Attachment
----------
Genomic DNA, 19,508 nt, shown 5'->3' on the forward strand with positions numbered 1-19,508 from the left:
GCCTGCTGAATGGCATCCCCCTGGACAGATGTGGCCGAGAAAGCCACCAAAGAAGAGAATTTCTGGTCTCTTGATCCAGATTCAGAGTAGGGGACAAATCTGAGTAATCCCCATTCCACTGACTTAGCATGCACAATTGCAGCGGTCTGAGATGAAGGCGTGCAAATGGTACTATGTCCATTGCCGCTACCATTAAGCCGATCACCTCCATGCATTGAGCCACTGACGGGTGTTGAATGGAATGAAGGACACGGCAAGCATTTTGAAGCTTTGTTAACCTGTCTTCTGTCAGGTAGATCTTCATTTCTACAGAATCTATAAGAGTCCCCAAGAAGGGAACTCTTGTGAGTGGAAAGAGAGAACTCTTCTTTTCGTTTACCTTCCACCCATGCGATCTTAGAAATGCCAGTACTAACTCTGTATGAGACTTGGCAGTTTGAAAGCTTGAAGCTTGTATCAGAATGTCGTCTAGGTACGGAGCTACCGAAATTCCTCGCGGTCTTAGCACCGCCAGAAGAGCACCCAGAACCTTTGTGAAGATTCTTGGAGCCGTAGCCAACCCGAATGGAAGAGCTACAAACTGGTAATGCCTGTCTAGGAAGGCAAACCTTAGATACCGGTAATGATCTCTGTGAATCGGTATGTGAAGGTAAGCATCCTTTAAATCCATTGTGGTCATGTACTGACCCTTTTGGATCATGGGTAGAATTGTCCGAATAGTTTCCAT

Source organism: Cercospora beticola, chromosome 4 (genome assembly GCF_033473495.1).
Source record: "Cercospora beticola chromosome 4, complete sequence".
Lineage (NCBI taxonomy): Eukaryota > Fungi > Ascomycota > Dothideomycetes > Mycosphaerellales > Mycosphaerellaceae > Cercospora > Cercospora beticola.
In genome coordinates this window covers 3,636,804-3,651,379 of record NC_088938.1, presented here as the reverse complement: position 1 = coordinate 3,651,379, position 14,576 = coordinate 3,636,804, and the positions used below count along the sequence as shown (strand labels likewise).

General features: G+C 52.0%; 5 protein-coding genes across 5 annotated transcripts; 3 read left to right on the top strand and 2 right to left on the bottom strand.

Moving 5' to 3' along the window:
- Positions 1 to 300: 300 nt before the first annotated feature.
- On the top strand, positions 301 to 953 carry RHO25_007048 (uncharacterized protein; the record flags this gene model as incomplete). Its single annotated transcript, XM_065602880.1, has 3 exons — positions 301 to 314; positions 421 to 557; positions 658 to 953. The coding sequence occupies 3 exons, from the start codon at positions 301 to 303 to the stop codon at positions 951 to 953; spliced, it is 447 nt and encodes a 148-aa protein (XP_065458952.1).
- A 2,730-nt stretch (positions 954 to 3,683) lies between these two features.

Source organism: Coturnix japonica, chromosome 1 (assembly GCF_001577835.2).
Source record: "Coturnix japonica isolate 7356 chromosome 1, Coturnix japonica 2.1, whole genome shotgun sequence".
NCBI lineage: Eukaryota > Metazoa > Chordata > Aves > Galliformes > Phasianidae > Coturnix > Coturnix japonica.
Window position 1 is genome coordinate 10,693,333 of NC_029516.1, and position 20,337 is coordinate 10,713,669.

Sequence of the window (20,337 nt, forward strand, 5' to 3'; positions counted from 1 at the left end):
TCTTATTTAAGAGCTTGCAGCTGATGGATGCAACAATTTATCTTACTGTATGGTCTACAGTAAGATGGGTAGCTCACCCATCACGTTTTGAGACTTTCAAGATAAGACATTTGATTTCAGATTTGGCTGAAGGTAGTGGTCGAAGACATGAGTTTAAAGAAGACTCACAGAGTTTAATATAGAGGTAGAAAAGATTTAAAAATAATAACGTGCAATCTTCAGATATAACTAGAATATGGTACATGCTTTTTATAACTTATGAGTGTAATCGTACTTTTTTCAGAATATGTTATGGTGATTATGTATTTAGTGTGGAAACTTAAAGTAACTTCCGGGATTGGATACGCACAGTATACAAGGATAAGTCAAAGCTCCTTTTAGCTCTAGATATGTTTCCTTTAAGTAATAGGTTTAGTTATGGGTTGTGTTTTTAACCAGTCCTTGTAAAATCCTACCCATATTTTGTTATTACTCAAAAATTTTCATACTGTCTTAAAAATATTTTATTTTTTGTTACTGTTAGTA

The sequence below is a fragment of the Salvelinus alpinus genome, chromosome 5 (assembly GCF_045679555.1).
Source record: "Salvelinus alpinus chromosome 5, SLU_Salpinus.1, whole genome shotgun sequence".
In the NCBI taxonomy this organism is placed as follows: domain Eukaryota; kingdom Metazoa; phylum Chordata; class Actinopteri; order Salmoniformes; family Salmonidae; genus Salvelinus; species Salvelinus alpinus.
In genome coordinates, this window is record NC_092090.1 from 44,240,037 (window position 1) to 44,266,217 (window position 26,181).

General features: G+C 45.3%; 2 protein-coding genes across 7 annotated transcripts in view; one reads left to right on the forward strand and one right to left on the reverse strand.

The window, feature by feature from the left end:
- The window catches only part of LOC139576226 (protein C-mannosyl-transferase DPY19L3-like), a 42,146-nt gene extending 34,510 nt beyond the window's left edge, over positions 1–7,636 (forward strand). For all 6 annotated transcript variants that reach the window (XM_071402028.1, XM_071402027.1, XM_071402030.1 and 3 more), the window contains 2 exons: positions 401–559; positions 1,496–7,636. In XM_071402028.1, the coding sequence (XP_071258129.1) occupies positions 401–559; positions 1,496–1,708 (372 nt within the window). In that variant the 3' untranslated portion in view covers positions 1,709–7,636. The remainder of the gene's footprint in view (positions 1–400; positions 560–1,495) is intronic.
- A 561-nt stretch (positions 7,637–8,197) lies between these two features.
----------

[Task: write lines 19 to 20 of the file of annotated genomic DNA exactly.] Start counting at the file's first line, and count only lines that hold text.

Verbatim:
Source record: "Salvelinus alpinus chromosome 5, SLU_Salpinus.1, whole genome shotgun sequence".
In the NCBI taxonomy this organism is placed as follows: domain Eukaryota; kingdom Metazoa; phylum Chordata; class Actinopteri; order Salmoniformes; family Salmonidae; genus Salvelinus; species Salvelinus alpinus.